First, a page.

As a leader in Cloud migrations, I am well versed in process of moving complex data, applications and other business elements to the cloud. So when I embarked on my own mass migration, moving my family from the UK to Melbourne 12 months ago, I adopted the same approach. Much like a cloud migration it involved three key elements: people, process and technology. It worked – but whilst the technical side of the migration was relatively straightforward, it was the people and process side of the migration that proved more complex.
So if you are about to embark on your own cloud journey, let’s look at how you can use the people, process and technology approach to sail through your migration.
The Technology – 10%
Let’s start with the technology. From the outset there are four key initial considerations to make:
- The application estate
- Existing infrastructure
- Your network (platform)
- The myriad dependencies that interlink all of the above.
And of course, before any technology changes are made the organisation will require a strong business case. Create that business case by blueprinting current systems – your aim being to replicate that environment but with all the advantages of cloud technology. Key stages in the blueprinting include:
- Identifying the most appropriate mix of cloud and traditional hosting environments for the organisation’s needs – use this as the base line for change.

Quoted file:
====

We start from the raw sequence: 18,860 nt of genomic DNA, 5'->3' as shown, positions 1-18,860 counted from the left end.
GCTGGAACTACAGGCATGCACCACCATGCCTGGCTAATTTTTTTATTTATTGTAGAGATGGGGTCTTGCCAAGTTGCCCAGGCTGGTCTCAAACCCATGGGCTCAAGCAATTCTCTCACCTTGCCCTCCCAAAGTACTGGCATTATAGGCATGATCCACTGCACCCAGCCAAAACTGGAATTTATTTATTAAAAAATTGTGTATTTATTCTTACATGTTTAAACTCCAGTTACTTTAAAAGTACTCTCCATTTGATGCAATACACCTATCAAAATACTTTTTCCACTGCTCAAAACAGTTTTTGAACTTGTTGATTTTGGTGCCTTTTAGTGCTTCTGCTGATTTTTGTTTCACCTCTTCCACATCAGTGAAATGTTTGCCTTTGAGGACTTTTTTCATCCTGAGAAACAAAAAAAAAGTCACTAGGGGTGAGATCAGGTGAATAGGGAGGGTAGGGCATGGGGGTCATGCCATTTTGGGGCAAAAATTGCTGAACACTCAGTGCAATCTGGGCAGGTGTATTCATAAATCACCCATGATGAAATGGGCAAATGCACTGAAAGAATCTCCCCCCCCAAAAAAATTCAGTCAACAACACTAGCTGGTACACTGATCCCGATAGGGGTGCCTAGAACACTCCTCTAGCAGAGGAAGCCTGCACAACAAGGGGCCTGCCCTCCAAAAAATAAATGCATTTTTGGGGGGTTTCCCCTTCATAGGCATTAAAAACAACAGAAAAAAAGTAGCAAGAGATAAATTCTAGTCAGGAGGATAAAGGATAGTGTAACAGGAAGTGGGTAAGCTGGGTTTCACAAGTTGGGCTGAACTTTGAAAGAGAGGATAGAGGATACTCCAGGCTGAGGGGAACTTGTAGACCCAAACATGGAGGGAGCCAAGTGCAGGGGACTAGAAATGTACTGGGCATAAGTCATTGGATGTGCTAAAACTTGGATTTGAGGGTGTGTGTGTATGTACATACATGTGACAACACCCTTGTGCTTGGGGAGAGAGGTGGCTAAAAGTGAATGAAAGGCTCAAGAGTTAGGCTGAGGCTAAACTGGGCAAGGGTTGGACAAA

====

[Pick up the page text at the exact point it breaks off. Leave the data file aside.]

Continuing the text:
- Analyze data centre based systems, looking at them from multiple points of view.
- Create a transformation plan that has a clear focus on the return on investment projection, and which clearly articulates the business value to the organisation.
The business case completed and approved you can move on to the interesting bit – identifying your target cloud platform (or multi-cloud platforms) and deciding on the migration tools that will get the company from A to B. The most prominent are VMWare HCX, AWS Migration Hub, or Microsoft’s Azure Migrate. If in doubt, seek external help to evaluate others.
A fundamental understanding of the mechanics of each technology is a given. Now comes the challenge of matching technology capabilities to your businesses applications, linking them to critical business processes and prioritising the transformation path for the operationally critical applications that will lead to an evolved business function. Some of your applications will be Rehosted, or Replatformed, whilst others will need to be Repurchased, Refactored, Rearchitected, Rebuilt, Retired or Retained… the list of “Rs” gets longer every day! Fujitsu has an 8R methodology illustrated in the diagram.
The application transformation strategy is critical: the value that you gain in transforming your applications should be incrementally beneficial to the value of those applications in the business.
For example, if you have forecast a surge in customers/revenue/value in one business line, then the applications that support that business line need to be given priority. The data, insights and improved customer experience the business derived from transforming these specific applications will deliver a disproportionate return. From a strategic perspective this is also where you will be able to show quickest, most dramatic top line growth as part the overall migration project.
The Process – 40%